US8045633B2  Estimation of length of channel impulse response  Google Patents
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 US8045633B2 US8045633B2 US12/161,344 US16134407A US8045633B2 US 8045633 B2 US8045633 B2 US 8045633B2 US 16134407 A US16134407 A US 16134407A US 8045633 B2 US8045633 B2 US 8045633B2
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 H—ELECTRICITY
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Abstract
Description
The present invention relates to a method of processing OFDM encoded digital signals in a communication system, and a corresponding signal processor.
The invention also relates to a receiver arranged to receive OFDM encoded signals and to a mobile device that is arranged to receive OFDM encoded signals. Finally, the invention relates to a telecommunication system comprising such a mobile device.
The method may be used for deriving improved channel estimation, and hence eventually improving data estimation, in a system using OFDM modulation, such as the terrestrial video broadcasting systems DVBT or DVBH. The mobile device according to the invention can for example be a portable TV receiver, a mobile phone, a personal digital assistant (PDA), or a portable computer such as a laptop, or any combination thereof.
In an OFDM communication system, the data to be transmitted is modulated onto a number of subcarrier signals having different frequencies. The receiver then has to demodulate the transmitted data from these subcarrier signals. The received signals are affected by the properties of the wireless channel from the transmitter to the receiver and so, in order to be able to perform this demodulation, the receiver has to use an estimate of the properties of the channel.
The channel can vary with time, and so the channel estimation needs to be performed at regular intervals. Moreover, the channel can vary between the different subcarrier frequencies of the transmitted signal. Based on an estimate of the channel frequency response on a subset of the subcarriers, it is possible to make an estimate of the channel frequency response on the other subcarriers.
U.S. Pat. No. 6,654,429 discloses a method for pilotaided channel estimation, in which pilot symbols (that is, symbols having known values) are inserted into each transmitted data packet at known positions so as to occupy predetermined positions in the timefrequency space. That is, at particular times, pilot symbols may be transmitted at some of the subcarrier frequencies. At other times, pilot symbols may be transmitted at others of the subcarrier frequencies. By examining the symbols received at those times and frequencies at which pilot symbols were transmitted, it is possible to estimate the channel frequency response at those times and frequencies accurately enough to be useful.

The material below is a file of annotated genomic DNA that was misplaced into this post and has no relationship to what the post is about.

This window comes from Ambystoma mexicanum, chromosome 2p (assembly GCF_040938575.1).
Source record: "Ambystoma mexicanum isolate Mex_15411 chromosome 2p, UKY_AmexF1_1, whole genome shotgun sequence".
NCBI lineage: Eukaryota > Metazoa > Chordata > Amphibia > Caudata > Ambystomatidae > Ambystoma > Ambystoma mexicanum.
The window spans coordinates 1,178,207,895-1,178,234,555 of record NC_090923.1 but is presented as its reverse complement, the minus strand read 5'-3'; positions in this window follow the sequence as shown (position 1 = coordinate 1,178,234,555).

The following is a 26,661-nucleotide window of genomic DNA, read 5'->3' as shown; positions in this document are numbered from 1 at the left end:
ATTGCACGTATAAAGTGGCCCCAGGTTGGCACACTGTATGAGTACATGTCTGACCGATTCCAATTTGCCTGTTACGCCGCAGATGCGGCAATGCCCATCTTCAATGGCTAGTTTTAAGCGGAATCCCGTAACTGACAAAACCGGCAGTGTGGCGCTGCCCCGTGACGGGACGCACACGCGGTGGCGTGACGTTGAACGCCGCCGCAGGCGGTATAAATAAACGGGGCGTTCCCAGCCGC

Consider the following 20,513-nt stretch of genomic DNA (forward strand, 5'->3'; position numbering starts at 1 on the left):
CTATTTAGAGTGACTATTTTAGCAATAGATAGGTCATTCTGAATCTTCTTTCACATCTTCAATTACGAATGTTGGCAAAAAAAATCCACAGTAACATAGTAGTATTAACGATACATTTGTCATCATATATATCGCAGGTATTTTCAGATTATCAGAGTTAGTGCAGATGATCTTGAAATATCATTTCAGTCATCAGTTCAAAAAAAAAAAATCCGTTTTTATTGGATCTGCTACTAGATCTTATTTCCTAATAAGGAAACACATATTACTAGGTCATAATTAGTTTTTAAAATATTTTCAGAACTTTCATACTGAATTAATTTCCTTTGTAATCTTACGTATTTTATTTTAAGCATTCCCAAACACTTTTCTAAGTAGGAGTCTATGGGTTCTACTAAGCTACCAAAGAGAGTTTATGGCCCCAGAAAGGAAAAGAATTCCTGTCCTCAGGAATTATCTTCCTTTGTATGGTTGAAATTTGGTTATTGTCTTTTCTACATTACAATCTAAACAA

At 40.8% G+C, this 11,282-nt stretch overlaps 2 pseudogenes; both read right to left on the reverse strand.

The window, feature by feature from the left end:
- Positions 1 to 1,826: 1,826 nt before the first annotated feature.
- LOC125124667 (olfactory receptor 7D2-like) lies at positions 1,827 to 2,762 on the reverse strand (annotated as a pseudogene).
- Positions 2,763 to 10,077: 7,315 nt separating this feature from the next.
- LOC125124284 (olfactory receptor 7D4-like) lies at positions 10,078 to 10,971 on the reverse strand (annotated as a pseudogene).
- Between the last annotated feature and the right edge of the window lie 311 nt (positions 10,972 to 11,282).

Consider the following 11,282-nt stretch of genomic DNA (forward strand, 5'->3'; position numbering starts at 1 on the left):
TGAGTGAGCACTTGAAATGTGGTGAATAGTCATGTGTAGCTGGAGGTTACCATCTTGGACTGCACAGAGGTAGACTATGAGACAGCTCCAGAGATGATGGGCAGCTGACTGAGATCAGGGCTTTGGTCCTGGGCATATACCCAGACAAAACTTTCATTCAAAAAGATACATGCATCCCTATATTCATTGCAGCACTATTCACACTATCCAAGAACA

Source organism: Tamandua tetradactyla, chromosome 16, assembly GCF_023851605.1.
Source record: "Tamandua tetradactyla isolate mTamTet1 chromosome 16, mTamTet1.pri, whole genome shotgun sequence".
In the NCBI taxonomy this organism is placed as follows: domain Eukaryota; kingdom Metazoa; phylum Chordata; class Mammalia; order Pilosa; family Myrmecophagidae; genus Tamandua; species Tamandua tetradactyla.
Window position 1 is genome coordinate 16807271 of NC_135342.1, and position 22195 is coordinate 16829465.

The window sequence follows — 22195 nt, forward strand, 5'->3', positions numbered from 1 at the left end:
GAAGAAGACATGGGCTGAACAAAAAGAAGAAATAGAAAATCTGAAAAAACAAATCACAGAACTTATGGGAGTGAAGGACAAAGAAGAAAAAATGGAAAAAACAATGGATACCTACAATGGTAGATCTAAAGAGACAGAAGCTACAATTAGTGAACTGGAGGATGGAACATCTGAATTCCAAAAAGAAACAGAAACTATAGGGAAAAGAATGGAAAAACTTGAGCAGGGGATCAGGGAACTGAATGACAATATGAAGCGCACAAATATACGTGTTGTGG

Unpublished Patent Application No. PCT/IB2005/051667 describes a method for processing OFDM encoded digital signals, in which the OFDM encoded digital signals are transmitted as data symbol subcarriers in several frequency channels, with a subset of the subcarriers being pilot subcarriers having known values, the method comprising:
making a first estimation of channel frequency response at the pilot subcarriers; and
cleaning the estimated channel frequency response at the pilot subcarriers, using cleaning filters.
It is known that the channel frequency response at the other subcarriers can be obtained by interpolation between the channel frequency response obtained at the pilot subcarriers. This interpolation is performed using interpolation filters. The design of the interpolation filters assumes a finite length for the channel impulse response and a certain channel frequency response correlation.
If the length of the channel impulse response is known, the correct cleaning filters and interpolation filters can be selected, and therefore a betterinterpolated channel frequency response can be obtained.
It is also useful to have a good estimate of the length of the channel impulse response for other purposes within the receiver.
The document “OFDM Timing Synchronization Under Multipath Channels”, Chen, et al, Vehicular Technology Conference, 2003; VTC 2003Spring; 57th IEEE Semiannual Volume 1, 2225 Apr. 2003, pages 378382, proposes to estimate the first path in the channel impulse response by using the pilot information to estimate the channel frequency response at the pilot subcarriers, and then performing an inverse Fourier transform on this estimated channel frequency response.